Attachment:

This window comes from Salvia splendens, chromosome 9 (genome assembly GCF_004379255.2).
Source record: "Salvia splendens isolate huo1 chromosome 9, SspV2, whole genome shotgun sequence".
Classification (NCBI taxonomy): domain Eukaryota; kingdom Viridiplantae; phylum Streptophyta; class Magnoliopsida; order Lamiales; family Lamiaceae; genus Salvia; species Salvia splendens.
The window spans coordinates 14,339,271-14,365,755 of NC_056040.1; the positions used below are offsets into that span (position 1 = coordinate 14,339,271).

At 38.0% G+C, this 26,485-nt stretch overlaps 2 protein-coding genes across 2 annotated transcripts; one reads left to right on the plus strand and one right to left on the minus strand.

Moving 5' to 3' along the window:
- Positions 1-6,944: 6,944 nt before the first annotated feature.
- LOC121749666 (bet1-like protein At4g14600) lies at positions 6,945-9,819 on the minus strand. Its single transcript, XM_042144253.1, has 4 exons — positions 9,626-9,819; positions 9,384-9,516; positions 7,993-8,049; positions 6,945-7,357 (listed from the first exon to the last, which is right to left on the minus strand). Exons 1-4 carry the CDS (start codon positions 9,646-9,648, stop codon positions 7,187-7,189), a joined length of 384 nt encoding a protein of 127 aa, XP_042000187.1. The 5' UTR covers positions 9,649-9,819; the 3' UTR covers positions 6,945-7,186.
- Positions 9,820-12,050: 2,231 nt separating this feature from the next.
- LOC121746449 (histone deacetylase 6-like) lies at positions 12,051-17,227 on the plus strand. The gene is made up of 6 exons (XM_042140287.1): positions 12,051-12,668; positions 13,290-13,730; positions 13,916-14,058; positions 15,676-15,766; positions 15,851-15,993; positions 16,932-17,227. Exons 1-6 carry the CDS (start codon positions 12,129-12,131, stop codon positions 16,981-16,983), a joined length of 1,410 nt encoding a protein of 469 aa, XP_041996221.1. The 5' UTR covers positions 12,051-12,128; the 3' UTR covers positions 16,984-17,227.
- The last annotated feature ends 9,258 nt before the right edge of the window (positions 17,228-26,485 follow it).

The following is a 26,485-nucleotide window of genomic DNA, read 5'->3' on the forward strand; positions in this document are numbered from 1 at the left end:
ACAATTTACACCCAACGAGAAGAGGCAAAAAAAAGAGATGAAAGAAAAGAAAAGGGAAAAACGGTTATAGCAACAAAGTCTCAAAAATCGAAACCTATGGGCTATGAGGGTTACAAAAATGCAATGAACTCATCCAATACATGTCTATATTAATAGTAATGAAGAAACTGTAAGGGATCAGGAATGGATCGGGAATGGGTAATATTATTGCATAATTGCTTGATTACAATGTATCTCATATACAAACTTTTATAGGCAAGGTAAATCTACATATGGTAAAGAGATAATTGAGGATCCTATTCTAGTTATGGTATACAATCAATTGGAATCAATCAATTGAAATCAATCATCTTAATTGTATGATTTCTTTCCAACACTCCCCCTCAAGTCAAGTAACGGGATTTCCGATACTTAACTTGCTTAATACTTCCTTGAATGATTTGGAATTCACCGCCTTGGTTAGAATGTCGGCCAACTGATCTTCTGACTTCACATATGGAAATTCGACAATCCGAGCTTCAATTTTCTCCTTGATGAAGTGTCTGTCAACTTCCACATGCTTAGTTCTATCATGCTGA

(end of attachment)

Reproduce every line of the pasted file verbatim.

This window comes from Salvia splendens, chromosome 9 (genome assembly GCF_004379255.2).
Source record: "Salvia splendens isolate huo1 chromosome 9, SspV2, whole genome shotgun sequence".
Classification (NCBI taxonomy): domain Eukaryota; kingdom Viridiplantae; phylum Streptophyta; class Magnoliopsida; order Lamiales; family Lamiaceae; genus Salvia; species Salvia splendens.
The window spans coordinates 14,339,271-14,365,755 of NC_056040.1; the positions used below are offsets into that span (position 1 = coordinate 14,339,271).

At 38.0% G+C, this 26,485-nt stretch overlaps 2 protein-coding genes across 2 annotated transcripts; one reads left to right on the plus strand and one right to left on the minus strand.

Moving 5' to 3' along the window:
- Positions 1-6,944: 6,944 nt before the first annotated feature.
- LOC121749666 (bet1-like protein At4g14600) lies at positions 6,945-9,819 on the minus strand. Its single transcript, XM_042144253.1, has 4 exons — positions 9,626-9,819; positions 9,384-9,516; positions 7,993-8,049; positions 6,945-7,357 (listed from the first exon to the last, which is right to left on the minus strand). Exons 1-4 carry the CDS (start codon positions 9,646-9,648, stop codon positions 7,187-7,189), a joined length of 384 nt encoding a protein of 127 aa, XP_042000187.1. The 5' UTR covers positions 9,649-9,819; the 3' UTR covers positions 6,945-7,186.
- Positions 9,820-12,050: 2,231 nt separating this feature from the next.
- LOC121746449 (histone deacetylase 6-like) lies at positions 12,051-17,227 on the plus strand. The gene is made up of 6 exons (XM_042140287.1): positions 12,051-12,668; positions 13,290-13,730; positions 13,916-14,058; positions 15,676-15,766; positions 15,851-15,993; positions 16,932-17,227. Exons 1-6 carry the CDS (start codon positions 12,129-12,131, stop codon positions 16,981-16,983), a joined length of 1,410 nt encoding a protein of 469 aa, XP_041996221.1. The 5' UTR covers positions 12,051-12,128; the 3' UTR covers positions 16,984-17,227.
- The last annotated feature ends 9,258 nt before the right edge of the window (positions 17,228-26,485 follow it).

The following is a 26,485-nucleotide window of genomic DNA, read 5'->3' on the forward strand; positions in this document are numbered from 1 at the left end:
ACAATTTACACCCAACGAGAAGAGGCAAAAAAAAGAGATGAAAGAAAAGAAAAGGGAAAAACGGTTATAGCAACAAAGTCTCAAAAATCGAAACCTATGGGCTATGAGGGTTACAAAAATGCAATGAACTCATCCAATACATGTCTATATTAATAGTAATGAAGAAACTGTAAGGGATCAGGAATGGATCGGGAATGGGTAATATTATTGCATAATTGCTTGATTACAATGTATCTCATATACAAACTTTTATAGGCAAGGTAAATCTACATATGGTAAAGAGATAATTGAGGATCCTATTCTAGTTATGGTATACAATCAATTGGAATCAATCAATTGAAATCAATCATCTTAATTGTATGATTTCTTTCCAACACTCCCCCTCAAGTCAAGTAACGGGATTTCCGATACTTAACTTGCTTAATACTTCCTTGAATGATTTGGAATTCACCGCCTTGGTTAGAATGTCGGCCAACTGATCTTCTGACTTCACATATGGAAATTCGACAATCCGAGCTTCAATTTTCTCCTTGATGAAGTGTCTGTCAACTTCCACATGCTTAGTTCTATCATGCTGA